In June 1996, all eyes in syndication were on a spunky stand-up comic named Rosie O’Donnell.
Though the number of syndicators had shrunk to about a dozen from 20-30 five years earlier, those left standing were in good spirits thanks to “Rosie,” which had the makings of a hit. When it delivered on that promise, it gave hope to an industry in need of a lift.
Five years later, with another fall season approaching, the syndie ranks are even thinner and the mood is considerably darker. The number of free-standing syndicators has been cut in half by consolidation and no “Rosie”-like success has graced a single studio.
As the fall 2001 syndie lineup comes into focus, the chances of a show popping from the pipeline seem slimmer than ever.
“It’s just a tough, tough marketplace,” sighs one syndicator. “It’s probably as tough as I’ve ever seen it.”
The hit drought itself has made stations and studios skittish about decision-making, as they copy and overload every genre that shows a sign of life.
When “Judge Judy” began to take off after a few seasons, for example, every studio was pitching a knock-off. Few of these shows have become profitable, and with 11 gavelers currently on the air, the genre has cannibalized itself.
All this comes at a time when auds are increasingly fractionalized.
What’s more, consolidation has changed the faces and paces of the sector every year for nearly a decade.
“No two years of the past five or six have been identical in pattern of shows introduced or how quickly they were cleared. I don’t think anyone can make a generalization or projection that will easily hold up even three months from now,” says station rep Bill Carroll of Katz.
“The way it impacts things is most of us become a lot more conservative in the way we approach things. If you have to choose among the known and the unknown, you have to gravitate to the known,” Carroll adds.
What happens then is that stations hold onto programs, whose ratings in the past would not have warranted renewals, simply because there’s more comfort in them. And stations become wary of paying big license fees for new shows that they can’t be sure will make them any money.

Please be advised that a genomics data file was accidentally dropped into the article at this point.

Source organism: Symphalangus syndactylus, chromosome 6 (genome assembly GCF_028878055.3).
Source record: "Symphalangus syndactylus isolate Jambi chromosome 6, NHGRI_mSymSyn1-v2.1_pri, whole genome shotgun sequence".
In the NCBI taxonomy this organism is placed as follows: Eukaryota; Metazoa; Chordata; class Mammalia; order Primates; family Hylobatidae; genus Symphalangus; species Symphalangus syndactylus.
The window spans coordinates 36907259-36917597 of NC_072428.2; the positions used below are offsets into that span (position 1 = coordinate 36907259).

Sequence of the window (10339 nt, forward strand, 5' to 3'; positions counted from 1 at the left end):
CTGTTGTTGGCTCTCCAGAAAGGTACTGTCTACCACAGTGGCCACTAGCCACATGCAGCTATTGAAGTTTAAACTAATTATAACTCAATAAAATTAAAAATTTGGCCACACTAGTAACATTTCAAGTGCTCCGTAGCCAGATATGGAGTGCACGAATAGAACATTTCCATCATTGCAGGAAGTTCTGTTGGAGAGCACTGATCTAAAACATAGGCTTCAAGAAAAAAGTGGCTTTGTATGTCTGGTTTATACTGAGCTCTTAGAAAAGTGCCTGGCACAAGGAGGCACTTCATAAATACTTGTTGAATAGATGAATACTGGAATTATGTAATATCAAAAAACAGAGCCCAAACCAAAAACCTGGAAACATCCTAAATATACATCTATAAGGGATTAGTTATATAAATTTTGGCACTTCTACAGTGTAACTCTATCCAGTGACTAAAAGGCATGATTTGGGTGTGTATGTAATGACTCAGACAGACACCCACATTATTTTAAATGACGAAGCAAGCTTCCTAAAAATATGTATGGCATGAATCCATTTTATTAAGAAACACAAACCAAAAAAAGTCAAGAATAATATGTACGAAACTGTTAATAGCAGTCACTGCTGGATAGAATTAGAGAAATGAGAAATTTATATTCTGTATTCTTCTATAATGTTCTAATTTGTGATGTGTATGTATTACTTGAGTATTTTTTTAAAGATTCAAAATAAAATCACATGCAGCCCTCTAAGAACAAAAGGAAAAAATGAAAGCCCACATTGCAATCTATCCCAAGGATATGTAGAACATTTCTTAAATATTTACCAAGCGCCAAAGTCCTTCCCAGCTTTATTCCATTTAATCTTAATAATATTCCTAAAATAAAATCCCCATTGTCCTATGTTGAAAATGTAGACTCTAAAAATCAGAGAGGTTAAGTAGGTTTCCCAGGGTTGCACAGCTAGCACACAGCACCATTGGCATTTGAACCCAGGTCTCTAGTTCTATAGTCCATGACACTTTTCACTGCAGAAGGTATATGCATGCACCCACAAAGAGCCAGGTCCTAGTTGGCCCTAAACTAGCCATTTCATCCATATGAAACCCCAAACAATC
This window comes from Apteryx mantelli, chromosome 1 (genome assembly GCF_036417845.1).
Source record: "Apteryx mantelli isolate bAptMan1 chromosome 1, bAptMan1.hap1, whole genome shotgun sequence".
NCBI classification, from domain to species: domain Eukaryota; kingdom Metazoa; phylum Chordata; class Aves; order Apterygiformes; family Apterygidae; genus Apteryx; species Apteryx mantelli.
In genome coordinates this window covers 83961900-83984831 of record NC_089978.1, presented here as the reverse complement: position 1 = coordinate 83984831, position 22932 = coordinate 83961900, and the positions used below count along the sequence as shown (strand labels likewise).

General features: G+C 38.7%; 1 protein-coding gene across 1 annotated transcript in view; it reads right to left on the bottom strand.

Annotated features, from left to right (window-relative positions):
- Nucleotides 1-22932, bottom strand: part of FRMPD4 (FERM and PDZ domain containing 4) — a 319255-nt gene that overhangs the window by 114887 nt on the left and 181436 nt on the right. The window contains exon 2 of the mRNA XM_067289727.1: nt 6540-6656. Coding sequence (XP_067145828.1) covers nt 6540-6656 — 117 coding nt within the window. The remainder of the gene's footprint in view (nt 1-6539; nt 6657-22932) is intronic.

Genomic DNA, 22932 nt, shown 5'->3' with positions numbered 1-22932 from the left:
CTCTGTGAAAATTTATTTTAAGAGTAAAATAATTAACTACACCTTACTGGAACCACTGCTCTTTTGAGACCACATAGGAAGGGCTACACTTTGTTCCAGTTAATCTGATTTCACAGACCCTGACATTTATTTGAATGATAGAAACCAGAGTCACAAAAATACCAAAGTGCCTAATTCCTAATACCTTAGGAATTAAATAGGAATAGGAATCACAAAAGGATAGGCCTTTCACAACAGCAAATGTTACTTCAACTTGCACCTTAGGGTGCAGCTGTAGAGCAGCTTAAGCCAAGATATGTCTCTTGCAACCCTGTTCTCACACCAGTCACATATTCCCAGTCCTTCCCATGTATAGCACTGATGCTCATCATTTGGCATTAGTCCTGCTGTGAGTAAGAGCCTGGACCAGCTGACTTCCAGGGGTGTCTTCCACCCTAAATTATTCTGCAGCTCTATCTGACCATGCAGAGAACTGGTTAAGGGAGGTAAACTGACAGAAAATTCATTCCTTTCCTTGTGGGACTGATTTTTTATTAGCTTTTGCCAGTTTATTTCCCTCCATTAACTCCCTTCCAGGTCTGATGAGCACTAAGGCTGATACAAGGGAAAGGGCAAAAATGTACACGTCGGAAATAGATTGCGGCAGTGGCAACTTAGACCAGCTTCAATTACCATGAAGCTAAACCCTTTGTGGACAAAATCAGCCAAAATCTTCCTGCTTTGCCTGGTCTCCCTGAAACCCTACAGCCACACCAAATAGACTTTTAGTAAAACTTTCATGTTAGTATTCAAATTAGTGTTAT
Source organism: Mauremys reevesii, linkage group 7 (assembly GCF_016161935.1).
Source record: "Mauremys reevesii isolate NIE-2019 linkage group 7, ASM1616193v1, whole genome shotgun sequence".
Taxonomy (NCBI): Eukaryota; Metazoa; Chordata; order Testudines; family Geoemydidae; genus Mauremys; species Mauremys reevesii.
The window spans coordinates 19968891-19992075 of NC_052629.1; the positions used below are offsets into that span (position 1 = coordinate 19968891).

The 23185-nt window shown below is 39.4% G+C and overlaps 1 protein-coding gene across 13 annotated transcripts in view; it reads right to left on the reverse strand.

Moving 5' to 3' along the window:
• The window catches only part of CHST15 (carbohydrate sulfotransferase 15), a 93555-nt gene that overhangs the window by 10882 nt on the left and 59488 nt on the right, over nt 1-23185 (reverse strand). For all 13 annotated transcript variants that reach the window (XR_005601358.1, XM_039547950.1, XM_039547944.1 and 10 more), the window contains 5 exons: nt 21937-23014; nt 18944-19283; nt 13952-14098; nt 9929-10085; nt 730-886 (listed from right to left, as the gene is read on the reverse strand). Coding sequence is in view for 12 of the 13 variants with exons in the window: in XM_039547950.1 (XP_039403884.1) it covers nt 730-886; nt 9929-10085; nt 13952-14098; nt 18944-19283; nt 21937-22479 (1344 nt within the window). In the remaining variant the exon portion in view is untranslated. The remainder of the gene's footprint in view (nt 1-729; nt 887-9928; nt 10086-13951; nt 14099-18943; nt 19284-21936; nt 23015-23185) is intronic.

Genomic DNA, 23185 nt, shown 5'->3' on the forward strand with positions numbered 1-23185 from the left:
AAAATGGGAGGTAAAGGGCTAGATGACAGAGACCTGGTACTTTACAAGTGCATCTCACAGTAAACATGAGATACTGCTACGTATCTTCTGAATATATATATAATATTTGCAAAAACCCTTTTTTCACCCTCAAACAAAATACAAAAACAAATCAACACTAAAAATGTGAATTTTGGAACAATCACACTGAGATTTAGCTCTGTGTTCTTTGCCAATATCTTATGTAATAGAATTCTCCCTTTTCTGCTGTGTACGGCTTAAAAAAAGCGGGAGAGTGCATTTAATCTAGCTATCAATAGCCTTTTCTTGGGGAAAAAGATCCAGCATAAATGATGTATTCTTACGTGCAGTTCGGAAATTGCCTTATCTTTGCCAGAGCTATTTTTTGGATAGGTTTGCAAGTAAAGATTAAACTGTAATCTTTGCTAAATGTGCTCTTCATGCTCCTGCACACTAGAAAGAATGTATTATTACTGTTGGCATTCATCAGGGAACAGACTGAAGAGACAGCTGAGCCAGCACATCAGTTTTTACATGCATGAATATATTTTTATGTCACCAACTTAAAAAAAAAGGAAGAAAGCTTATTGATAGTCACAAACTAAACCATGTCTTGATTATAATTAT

In times of economic downturn, like now, stations’ grip on their license fees and time periods becomes even tighter.
With a scarcity of timeslots and license fees, which help studios cover production costs, fewer projects have been shopped and even fewer make it to air. The result: less opportunity for a hit.
Out of a dozen strips that debuted this season, no more than four are likely to return for a soph season. The number of returning shows could be as low as two.
About nine new shows (five talkers, one game, three dating shows) are set to preem this fall in the failures’ places (see chart).
By contrast, this season saw the return of six strips out of about ten that preemed last season: gavelers “Divorce Court” and “Judge Mathis,” talker “Queen Latifah,” mag “National Enquirer’s Uncovered,” gamer “Family Feud” and dating reality strip “Blind Date.”
If things proceed as insiders expect, the following season’s slump will be worse.
“Come fall we will see fewer and fewer shows being developed, and it scares me,” one syndicator says.
One factor that has agitated the marketplace this year is, however, likely to begin resolution by the next cycle.
That’s the yet-to-be-determined programming future of the top-market Chris Craft TV stations that Fox is acquiring.
The stations, which include strong UPN affils in New York and Los Angeles, have yet to pick up any new programming for the 2001-02 season ahead of their acquisition being finalized.
This has been a source of frustration for distribs selling shows aimed at the non-traditional affils.
The traditional affils of ABC, NBC and CBS tend to have few slots open, as they’re stocked with network fare and syndie stalwarts like “Oprah,” “Live!,” “Rosie,” court shows like “Judy” in daytime and in access with “Wheel of Fortune,” “Jeopardy,” “Entertainment Tonight,” “Inside Edition” and “Extra.”